It took decades to prove that cigarette smoking causes cancer, heart disease, and early death. It took additional years to establish that secondhand smoke also kills.
Now scientists are worried about another cigarette-related phenomenon: thirdhand smoke. It's real, and it's ubiquitous. Without knowing it, indoor smokers have left a toxic legacy that continues years after their last butt was stubbed out.
Researchers now know that residual tobacco smoke, dubbed thirdhand smoke, combines with indoor pollutants such as ozone and nitrous acid to create new compounds. Thirdhand smoke mixes and settles with dust, drifts down to carpeting and furniture surfaces, and makes its way deep into the porous material in paneling and drywall. It lingers in the hair, skin, clothing, and fingernails of smokers—so a mother who doesn't smoke in front of her kids, smokes outside, then comes inside and holds the baby is exposing that child to thirdhand smoke. The new compounds are difficult to clean up, have a long life of their own, and many may be carcinogenic.
One of those compounds, a tobacco-specific nitrosamine known as NNA, damages DNA and could potentially cause cancer. "Thirdhand smoke is harmful to our genetic material," Bo Hang, a scientist at the Lawrence Berkeley National Laboratory in California, said at a news conference this week at the annual meeting of the American Chemical Society, where the research was presented. "And the contamination becomes more toxic with time."
Twenty Years and Counting
No one knows, in this relatively new field of research, how long the compounds created by smoke and environmental pollutants last. "In homes where we know no smoker has lived for 20 years, we've still found evidence of these compounds in dust, in wallboard," says Neal Benowitz, chief of the Division of Clinical Pharmacology at the University of California, San Francisco. Benowitz leads the California Consortium on Thirdhand Smoke, started in 2010.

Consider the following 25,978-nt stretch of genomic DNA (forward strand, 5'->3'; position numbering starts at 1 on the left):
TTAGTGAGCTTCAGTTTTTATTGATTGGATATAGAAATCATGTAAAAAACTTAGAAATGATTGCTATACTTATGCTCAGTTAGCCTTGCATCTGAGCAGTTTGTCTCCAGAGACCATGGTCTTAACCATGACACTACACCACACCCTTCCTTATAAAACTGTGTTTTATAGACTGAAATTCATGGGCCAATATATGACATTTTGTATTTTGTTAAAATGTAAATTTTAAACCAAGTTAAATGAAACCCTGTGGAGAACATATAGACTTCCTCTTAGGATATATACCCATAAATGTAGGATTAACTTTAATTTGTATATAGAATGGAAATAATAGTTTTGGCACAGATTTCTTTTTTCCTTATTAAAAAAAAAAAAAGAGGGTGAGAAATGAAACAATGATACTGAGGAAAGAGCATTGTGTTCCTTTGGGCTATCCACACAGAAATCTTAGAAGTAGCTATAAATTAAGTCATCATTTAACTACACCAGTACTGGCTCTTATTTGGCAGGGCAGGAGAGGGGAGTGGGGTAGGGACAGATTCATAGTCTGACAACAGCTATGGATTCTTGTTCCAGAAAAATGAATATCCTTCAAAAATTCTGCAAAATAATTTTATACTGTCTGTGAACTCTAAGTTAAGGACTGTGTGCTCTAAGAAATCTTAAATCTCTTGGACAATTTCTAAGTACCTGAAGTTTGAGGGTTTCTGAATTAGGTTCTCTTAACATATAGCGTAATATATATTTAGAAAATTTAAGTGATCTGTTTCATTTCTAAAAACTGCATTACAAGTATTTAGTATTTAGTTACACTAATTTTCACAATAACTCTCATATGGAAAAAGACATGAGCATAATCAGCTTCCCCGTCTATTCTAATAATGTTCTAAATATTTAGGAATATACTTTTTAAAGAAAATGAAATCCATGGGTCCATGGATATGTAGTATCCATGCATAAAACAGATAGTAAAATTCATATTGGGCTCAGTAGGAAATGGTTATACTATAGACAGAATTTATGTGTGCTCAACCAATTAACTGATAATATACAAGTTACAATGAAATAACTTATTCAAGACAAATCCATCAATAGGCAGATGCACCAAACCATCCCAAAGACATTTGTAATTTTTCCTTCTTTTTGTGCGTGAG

Scientists do know that babies, toddlers, and children are most vulnerable to the toxic effects of tobacco smoke residue. They crawl on rugs, fall asleep on carpets, and teethe on furniture, all of which could be saturated with thirdhand smoke.
Researchers aren't just worried about the risk of cancer. Thirdhand smoke could be responsible for other health problems, including asthma attacks and allergic reactions.
Hotel workers who sweep, vacuum, change linens, and dust the rooms of smokers are exposed to higher doses of thirdhand smoke than are the guests who stay a few nights in smoking rooms. Science hasn't yet quantified the amount of exposure that poses a health risk, and hasn't determined with certainty what those health risks might be. But any bar, casino, rental car, or indoor space that welcomed smokers in the past could still have ample amounts of thirdhand smoke.
Those who move into houses or apartments formerly owned by smokers might be exposed as well. And thirdhand smoke is difficult to eliminate. "So far, we have not found an exposed environment where you cannot measure it any more," says Georg Matt, chair of the Department of Psychology at San Diego State University in California. "It's virtually impossible to remove this stuff unless you remove the flooring and drywall."
How to Get Rid of It
Experts have precious few suggestions for ridding an indoor environment of thirdhand smoke. "Do a pretty thorough cleaning up with detergent. Some people suggest repainting the room," says Hang. "The best approach is to replace the carpets, clean up the ventilation system. All this could help. But we are waiting for some kind of new-generation cleaner." Much more work needs to be done on the extent of the problem, the health risks, and effective ways to clean up the compounds.
"For now, we don't yet know how much is out there, or how much is going to hurt you," says Benowitz. "I think we should advise parents not to expose their children to thirdhand smoke, not to rent hotel rooms or cars used by smokers. If you can avoid it, avoid it."